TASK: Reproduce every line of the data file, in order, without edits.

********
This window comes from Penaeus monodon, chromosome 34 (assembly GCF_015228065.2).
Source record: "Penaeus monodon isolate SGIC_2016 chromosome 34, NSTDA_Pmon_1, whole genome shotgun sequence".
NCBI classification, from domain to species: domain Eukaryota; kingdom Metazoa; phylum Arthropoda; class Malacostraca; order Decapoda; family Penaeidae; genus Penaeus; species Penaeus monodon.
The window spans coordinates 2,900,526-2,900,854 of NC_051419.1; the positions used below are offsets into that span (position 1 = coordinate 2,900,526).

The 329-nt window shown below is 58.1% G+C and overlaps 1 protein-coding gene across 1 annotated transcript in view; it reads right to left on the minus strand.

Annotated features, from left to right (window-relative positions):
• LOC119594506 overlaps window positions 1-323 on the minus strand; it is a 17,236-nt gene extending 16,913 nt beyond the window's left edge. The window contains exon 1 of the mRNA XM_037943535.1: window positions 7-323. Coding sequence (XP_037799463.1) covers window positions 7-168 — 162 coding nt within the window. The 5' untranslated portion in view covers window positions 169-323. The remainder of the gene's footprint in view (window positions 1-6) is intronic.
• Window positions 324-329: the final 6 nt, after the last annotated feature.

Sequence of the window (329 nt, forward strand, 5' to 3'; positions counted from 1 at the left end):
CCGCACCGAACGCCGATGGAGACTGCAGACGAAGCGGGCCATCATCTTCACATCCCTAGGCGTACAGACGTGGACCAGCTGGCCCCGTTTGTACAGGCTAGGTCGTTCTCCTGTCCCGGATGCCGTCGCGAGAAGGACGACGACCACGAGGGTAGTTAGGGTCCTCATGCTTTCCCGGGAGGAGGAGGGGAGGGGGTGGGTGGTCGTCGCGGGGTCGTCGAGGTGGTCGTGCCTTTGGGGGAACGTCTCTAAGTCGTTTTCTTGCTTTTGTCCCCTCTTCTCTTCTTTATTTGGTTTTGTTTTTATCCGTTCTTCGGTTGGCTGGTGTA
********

This window comes from Penaeus monodon, chromosome 34 (assembly GCF_015228065.2).
Source record: "Penaeus monodon isolate SGIC_2016 chromosome 34, NSTDA_Pmon_1, whole genome shotgun sequence".
NCBI classification, from domain to species: domain Eukaryota; kingdom Metazoa; phylum Arthropoda; class Malacostraca; order Decapoda; family Penaeidae; genus Penaeus; species Penaeus monodon.
The window spans coordinates 2,900,526-2,900,854 of NC_051419.1; the positions used below are offsets into that span (position 1 = coordinate 2,900,526).

The 329-nt window shown below is 58.1% G+C and overlaps 1 protein-coding gene across 1 annotated transcript in view; it reads right to left on the minus strand.

Annotated features, from left to right (window-relative positions):
• LOC119594506 overlaps window positions 1-323 on the minus strand; it is a 17,236-nt gene extending 16,913 nt beyond the window's left edge. The window contains exon 1 of the mRNA XM_037943535.1: window positions 7-323. Coding sequence (XP_037799463.1) covers window positions 7-168 — 162 coding nt within the window. The 5' untranslated portion in view covers window positions 169-323. The remainder of the gene's footprint in view (window positions 1-6) is intronic.
• Window positions 324-329: the final 6 nt, after the last annotated feature.

Sequence of the window (329 nt, forward strand, 5' to 3'; positions counted from 1 at the left end):
CCGCACCGAACGCCGATGGAGACTGCAGACGAAGCGGGCCATCATCTTCACATCCCTAGGCGTACAGACGTGGACCAGCTGGCCCCGTTTGTACAGGCTAGGTCGTTCTCCTGTCCCGGATGCCGTCGCGAGAAGGACGACGACCACGAGGGTAGTTAGGGTCCTCATGCTTTCCCGGGAGGAGGAGGGGAGGGGGTGGGTGGTCGTCGCGGGGTCGTCGAGGTGGTCGTGCCTTTGGGGGAACGTCTCTAAGTCGTTTTCTTGCTTTTGTCCCCTCTTCTCTTCTTTATTTGGTTTTGTTTTTATCCGTTCTTCGGTTGGCTGGTGTA